You can learn about Professor McAdams here.
You can also download his papers here.

Among his papers, the one that most clearly state his Theory of Personality is: A new Big Five: Fundamental Principles for an Integrative Science of Personality.

Prof. Dan P. McAdams

I love his theory because it offers a good framework for thinking about personality and about change.
I love it because it is science. I love it because it talks about “integration”. It sure helped me integrate my knowledge and my experience about personality and change. I can see people have traits. I find the Big Five Questionnaire very useful in my work. At the same time I see people change. Being a coach means being a change agent, and my coachee demonstrate their ability to change, in impressive ways, day in and day out.

I encourage you to read the paper.
However, here it is in a nutshell.
Personality is conceived as:

  1. an individual’s unique variation on the general evolutionary design for human nature
    Mc Adams’ framework is based on evolutionary psychology. He makes it very clear that evolutionary psychology is not just another theory. In his words: “most of the grand theories are faith-based systems whose first principles are untested and untestable (Mendelsohn, 1993). In contrast, we contend that an integrative science of persons should be built around a first principle that enjoys the imprimatur of the biological sciences”.
  2. expressed as a developing patterns of dispositional traits
    After the attacks launched on the concept of traits in the 70s, “not only did the concept of the trait survive the attacks, it emerged stronger than ever before”. Personality trait scores do predict observed behavioral trends across situations and over time. They do predict important life outcomes. Traits show long-term stability. They have strong heritability quotients (about 50%). Links between certain traits and the functioning of the brain are emerging. The Big 5 itself has proven to be a useful and coherent framework for organizing traits, maintaining its validity across cultures.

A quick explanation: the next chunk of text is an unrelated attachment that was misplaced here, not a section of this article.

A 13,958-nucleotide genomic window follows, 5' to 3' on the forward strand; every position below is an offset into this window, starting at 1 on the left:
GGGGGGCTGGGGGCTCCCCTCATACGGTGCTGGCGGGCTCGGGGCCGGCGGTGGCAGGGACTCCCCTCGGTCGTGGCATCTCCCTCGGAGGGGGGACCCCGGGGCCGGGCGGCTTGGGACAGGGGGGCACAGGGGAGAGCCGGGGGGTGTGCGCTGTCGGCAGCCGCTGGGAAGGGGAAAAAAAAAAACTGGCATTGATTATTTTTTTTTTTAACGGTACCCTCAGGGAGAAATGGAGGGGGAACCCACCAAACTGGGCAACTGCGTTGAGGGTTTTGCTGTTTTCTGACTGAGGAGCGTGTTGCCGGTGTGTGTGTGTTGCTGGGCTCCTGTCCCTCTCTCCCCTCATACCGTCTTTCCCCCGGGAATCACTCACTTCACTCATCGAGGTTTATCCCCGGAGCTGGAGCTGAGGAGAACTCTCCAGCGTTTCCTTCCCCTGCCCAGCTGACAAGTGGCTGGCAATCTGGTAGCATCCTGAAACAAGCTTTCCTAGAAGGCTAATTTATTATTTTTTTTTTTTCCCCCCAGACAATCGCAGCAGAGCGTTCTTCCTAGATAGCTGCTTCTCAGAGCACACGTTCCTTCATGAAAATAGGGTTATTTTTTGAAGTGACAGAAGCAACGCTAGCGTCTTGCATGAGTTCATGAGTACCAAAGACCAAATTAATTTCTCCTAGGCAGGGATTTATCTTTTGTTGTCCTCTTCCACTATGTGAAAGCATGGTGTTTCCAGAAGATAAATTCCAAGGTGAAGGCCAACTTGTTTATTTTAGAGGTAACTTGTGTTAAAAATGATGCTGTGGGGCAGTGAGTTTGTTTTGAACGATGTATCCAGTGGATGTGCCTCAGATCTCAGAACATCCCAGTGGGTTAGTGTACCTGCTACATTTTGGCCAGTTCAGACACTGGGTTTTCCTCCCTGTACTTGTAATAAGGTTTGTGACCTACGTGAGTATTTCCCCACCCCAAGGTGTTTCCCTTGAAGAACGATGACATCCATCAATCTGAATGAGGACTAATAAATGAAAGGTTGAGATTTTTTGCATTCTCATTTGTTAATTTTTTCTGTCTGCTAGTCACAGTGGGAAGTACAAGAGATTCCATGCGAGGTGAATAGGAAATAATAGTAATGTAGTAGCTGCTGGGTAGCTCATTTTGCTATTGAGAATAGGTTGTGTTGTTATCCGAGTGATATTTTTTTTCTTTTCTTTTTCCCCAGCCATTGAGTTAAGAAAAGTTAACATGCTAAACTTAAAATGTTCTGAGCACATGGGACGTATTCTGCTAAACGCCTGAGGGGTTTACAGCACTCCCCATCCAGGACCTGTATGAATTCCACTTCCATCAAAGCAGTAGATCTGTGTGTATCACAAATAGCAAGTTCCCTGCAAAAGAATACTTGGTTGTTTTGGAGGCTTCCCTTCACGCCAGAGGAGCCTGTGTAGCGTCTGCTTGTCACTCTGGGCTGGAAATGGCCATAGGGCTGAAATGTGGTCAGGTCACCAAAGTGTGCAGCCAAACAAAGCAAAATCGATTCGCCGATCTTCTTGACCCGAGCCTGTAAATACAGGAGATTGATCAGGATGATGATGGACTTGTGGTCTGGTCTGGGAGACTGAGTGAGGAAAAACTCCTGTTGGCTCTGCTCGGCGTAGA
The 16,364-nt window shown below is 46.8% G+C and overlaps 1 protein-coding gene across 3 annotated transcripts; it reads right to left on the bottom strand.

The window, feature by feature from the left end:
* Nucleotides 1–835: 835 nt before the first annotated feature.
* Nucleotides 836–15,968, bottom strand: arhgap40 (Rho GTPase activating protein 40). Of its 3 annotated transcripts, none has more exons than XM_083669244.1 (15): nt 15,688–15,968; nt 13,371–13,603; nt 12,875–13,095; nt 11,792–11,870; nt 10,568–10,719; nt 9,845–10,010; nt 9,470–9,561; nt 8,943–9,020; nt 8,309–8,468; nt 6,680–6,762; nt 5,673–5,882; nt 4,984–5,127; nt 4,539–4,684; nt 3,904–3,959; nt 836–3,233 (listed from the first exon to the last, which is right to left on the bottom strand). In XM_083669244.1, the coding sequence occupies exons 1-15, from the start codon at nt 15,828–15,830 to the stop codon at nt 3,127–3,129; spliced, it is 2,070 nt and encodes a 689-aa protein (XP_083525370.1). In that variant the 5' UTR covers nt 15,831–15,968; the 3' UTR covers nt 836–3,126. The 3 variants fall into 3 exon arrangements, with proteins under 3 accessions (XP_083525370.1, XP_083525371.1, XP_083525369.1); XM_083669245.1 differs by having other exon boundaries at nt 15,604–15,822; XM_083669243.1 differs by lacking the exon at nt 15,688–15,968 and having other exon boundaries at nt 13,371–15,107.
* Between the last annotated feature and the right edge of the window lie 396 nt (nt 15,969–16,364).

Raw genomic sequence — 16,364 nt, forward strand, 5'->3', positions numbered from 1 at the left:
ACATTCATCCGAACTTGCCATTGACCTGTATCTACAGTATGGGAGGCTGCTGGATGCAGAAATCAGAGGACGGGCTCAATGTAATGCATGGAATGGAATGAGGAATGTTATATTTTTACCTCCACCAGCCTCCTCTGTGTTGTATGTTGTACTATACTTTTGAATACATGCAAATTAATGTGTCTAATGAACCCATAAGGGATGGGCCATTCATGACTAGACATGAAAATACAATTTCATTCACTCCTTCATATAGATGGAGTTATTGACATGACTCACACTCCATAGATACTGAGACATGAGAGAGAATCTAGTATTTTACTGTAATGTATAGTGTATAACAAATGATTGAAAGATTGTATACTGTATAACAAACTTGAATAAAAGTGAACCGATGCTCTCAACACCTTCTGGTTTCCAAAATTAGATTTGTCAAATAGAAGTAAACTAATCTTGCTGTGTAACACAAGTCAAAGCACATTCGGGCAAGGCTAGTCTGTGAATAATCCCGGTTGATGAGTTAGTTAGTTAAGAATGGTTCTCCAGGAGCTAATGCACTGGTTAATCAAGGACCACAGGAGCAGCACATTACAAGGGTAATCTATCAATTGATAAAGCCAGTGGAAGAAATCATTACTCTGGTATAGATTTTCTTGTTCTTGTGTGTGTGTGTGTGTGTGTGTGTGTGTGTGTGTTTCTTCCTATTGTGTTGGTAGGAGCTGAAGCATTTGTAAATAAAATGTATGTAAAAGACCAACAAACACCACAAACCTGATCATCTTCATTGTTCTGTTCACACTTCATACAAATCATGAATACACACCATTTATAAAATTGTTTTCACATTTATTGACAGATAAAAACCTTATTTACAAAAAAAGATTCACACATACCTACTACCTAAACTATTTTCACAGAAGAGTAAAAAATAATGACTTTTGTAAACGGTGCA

3. characteristic adaptations
    Plans, strategies, cognitive styles. Beliefs, values. Goals and motivational concerns. All these are characteristic adaptations. Characteristic because they are ways in which the character is expressed. Adaptations because they are unique to the individual, they are contextualized in time and space, they are triggered by specific roles and social demands.
    This is one level where change happens. This is the level where we operate as coaches, therapists and change agents.
  4. and self-defining life narratives
    These are the stories individuals construct to make meaning and identity in the modern world.
    Each one of us has a life story. The more it matches our traits and our characteristic adaptations, the more it is healthy. This is another level where change happens. Coaching can be seen as a joint venture between the coach and the coachee to edit, reframe and construct empowering self-narratives.
  5. complexly and differentially situated in culture and social context.
    Culture. It provides context for expressing traits and characteristic adaptations. Extraverts in Kyoto express their sociability differently from their equally extraverted middle class Americans in, say, Cleveland. Culture. It provides a menu for life narratives. No person is ever exposed to the same menu. Each person chooses from the menu.

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